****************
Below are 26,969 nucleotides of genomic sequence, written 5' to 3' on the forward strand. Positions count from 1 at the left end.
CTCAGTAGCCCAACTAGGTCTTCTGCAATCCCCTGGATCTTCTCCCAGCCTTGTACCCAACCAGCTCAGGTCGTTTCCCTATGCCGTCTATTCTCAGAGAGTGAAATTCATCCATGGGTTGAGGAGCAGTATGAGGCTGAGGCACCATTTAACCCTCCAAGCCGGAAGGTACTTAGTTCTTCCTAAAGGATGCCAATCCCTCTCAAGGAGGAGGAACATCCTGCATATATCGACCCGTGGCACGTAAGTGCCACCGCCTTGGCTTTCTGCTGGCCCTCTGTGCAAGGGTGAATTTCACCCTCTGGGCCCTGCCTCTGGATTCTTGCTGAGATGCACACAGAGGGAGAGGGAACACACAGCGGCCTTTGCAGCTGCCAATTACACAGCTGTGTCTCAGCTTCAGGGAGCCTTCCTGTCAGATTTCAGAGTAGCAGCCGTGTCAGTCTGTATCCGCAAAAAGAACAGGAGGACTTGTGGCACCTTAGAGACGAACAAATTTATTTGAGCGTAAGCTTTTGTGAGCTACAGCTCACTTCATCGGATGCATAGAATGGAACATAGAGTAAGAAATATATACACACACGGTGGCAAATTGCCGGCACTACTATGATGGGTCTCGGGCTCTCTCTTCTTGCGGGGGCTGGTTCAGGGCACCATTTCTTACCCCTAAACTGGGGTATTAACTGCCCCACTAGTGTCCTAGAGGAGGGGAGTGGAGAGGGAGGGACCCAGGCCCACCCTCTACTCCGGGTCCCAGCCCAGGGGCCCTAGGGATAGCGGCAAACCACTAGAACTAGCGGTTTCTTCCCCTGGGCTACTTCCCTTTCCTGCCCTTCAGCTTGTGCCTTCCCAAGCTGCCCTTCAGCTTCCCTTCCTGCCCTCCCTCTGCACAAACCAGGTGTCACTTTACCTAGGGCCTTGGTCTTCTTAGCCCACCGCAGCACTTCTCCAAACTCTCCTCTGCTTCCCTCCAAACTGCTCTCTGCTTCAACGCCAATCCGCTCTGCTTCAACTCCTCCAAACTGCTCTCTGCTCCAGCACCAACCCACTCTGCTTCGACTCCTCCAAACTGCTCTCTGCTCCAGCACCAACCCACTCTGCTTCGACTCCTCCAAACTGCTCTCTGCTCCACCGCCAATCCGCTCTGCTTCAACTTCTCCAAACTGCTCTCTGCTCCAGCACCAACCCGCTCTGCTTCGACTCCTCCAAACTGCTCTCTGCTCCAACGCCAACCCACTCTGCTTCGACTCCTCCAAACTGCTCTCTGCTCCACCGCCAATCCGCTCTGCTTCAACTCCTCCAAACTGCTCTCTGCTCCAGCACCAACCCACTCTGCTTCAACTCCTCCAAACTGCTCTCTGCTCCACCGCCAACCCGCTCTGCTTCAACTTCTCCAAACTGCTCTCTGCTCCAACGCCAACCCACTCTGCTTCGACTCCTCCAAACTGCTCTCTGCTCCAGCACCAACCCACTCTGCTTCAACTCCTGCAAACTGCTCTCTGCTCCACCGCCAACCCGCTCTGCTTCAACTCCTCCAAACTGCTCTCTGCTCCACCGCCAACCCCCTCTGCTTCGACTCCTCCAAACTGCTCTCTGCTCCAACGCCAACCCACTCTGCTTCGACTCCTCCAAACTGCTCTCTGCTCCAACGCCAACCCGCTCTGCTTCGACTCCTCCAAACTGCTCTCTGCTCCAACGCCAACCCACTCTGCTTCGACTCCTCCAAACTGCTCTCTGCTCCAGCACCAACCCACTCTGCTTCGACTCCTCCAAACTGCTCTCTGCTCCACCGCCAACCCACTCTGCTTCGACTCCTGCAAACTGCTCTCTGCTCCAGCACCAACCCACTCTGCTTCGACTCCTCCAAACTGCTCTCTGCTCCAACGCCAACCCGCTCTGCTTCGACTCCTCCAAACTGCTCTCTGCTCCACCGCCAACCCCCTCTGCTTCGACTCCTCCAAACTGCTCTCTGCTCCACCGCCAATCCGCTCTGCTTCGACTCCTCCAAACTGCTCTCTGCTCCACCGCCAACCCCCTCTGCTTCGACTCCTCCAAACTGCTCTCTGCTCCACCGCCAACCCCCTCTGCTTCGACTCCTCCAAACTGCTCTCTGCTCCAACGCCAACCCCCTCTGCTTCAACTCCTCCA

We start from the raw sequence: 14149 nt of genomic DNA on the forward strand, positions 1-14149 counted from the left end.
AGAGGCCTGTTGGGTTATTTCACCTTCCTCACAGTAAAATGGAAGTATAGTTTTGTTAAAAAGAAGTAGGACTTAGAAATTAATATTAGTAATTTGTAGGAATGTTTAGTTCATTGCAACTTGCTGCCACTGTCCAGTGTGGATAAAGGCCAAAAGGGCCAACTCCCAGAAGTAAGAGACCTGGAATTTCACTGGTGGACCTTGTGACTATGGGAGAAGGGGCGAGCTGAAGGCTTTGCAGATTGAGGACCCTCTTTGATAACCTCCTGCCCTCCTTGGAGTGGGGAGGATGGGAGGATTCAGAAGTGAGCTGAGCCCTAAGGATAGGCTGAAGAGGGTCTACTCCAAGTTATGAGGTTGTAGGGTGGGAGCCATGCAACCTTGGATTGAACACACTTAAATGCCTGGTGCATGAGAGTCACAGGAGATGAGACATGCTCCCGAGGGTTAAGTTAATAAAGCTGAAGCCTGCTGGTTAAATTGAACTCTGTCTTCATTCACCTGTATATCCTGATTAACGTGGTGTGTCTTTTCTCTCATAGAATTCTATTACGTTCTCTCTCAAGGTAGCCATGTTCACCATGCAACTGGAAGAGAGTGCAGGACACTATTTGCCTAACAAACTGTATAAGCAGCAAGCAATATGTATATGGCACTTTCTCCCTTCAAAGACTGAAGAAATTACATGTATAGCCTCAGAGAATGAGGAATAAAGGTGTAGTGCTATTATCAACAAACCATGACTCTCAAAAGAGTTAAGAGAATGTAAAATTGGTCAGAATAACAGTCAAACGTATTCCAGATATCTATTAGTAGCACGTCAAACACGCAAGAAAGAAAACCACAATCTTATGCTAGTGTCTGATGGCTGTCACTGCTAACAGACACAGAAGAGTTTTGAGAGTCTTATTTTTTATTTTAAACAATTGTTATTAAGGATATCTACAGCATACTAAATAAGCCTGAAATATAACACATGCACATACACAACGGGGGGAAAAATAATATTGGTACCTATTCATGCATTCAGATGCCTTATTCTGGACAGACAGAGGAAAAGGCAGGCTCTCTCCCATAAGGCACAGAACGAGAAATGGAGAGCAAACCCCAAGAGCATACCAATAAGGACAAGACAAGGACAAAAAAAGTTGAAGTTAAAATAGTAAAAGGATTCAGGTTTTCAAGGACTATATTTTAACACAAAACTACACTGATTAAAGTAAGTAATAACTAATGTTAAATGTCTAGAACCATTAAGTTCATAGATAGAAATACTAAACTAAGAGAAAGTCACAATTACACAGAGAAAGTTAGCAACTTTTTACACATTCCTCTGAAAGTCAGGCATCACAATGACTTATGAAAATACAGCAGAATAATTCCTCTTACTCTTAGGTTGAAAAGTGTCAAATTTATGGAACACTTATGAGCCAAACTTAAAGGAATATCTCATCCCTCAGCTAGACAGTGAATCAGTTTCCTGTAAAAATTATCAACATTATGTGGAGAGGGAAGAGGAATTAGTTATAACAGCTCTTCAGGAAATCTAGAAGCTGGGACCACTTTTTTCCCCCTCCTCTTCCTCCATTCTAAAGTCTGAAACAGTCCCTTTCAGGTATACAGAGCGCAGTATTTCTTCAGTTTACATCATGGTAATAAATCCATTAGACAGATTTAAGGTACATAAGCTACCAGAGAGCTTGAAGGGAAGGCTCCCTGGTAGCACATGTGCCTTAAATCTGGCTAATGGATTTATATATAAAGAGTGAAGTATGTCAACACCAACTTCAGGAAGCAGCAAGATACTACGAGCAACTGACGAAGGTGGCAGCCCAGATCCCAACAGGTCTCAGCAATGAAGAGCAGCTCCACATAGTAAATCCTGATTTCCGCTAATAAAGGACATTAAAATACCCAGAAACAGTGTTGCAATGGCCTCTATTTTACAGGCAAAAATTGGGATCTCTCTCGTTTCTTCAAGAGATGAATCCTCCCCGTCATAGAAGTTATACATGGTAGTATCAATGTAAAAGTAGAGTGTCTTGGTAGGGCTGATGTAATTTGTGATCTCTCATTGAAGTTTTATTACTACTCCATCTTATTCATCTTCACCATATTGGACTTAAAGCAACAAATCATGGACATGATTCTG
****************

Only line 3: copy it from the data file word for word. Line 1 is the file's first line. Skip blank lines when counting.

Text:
We start from the raw sequence: 14149 nt of genomic DNA on the forward strand, positions 1-14149 counted from the left end.